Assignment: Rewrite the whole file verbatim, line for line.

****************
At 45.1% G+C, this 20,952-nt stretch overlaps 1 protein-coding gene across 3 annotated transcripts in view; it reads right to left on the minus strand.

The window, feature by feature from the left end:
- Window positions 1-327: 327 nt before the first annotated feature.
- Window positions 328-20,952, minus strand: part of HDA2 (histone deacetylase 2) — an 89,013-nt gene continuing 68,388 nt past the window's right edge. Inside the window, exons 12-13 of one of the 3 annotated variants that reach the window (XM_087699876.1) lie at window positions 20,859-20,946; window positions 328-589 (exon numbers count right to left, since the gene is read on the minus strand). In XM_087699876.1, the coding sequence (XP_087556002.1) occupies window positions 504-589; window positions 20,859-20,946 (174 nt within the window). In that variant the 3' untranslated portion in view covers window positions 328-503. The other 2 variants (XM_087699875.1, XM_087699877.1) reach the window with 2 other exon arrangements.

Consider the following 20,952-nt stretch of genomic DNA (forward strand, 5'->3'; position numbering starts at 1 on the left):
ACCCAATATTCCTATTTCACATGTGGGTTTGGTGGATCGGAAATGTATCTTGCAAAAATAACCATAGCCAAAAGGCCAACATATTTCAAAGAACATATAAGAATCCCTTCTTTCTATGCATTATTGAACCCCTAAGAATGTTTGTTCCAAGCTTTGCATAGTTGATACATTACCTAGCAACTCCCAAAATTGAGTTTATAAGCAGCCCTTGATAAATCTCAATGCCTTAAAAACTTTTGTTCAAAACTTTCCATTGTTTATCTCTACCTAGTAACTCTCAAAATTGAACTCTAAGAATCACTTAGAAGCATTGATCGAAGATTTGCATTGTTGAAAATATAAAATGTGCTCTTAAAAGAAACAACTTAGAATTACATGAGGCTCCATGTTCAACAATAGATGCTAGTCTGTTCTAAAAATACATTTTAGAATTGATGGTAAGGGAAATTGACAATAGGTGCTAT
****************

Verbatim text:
At 45.1% G+C, this 20,952-nt stretch overlaps 1 protein-coding gene across 3 annotated transcripts in view; it reads right to left on the minus strand.

The window, feature by feature from the left end:
- Window positions 1-327: 327 nt before the first annotated feature.
- Window positions 328-20,952, minus strand: part of HDA2 (histone deacetylase 2) — an 89,013-nt gene continuing 68,388 nt past the window's right edge. Inside the window, exons 12-13 of one of the 3 annotated variants that reach the window (XM_087699876.1) lie at window positions 20,859-20,946; window positions 328-589 (exon numbers count right to left, since the gene is read on the minus strand). In XM_087699876.1, the coding sequence (XP_087556002.1) occupies window positions 504-589; window positions 20,859-20,946 (174 nt within the window). In that variant the 3' untranslated portion in view covers window positions 328-503. The other 2 variants (XM_087699875.1, XM_087699877.1) reach the window with 2 other exon arrangements.

Consider the following 20,952-nt stretch of genomic DNA (forward strand, 5'->3'; position numbering starts at 1 on the left):
ACCCAATATTCCTATTTCACATGTGGGTTTGGTGGATCGGAAATGTATCTTGCAAAAATAACCATAGCCAAAAGGCCAACATATTTCAAAGAACATATAAGAATCCCTTCTTTCTATGCATTATTGAACCCCTAAGAATGTTTGTTCCAAGCTTTGCATAGTTGATACATTACCTAGCAACTCCCAAAATTGAGTTTATAAGCAGCCCTTGATAAATCTCAATGCCTTAAAAACTTTTGTTCAAAACTTTCCATTGTTTATCTCTACCTAGTAACTCTCAAAATTGAACTCTAAGAATCACTTAGAAGCATTGATCGAAGATTTGCATTGTTGAAAATATAAAATGTGCTCTTAAAAGAAACAACTTAGAATTACATGAGGCTCCATGTTCAACAATAGATGCTAGTCTGTTCTAAAAATACATTTTAGAATTGATGGTAAGGGAAATTGACAATAGGTGCTAT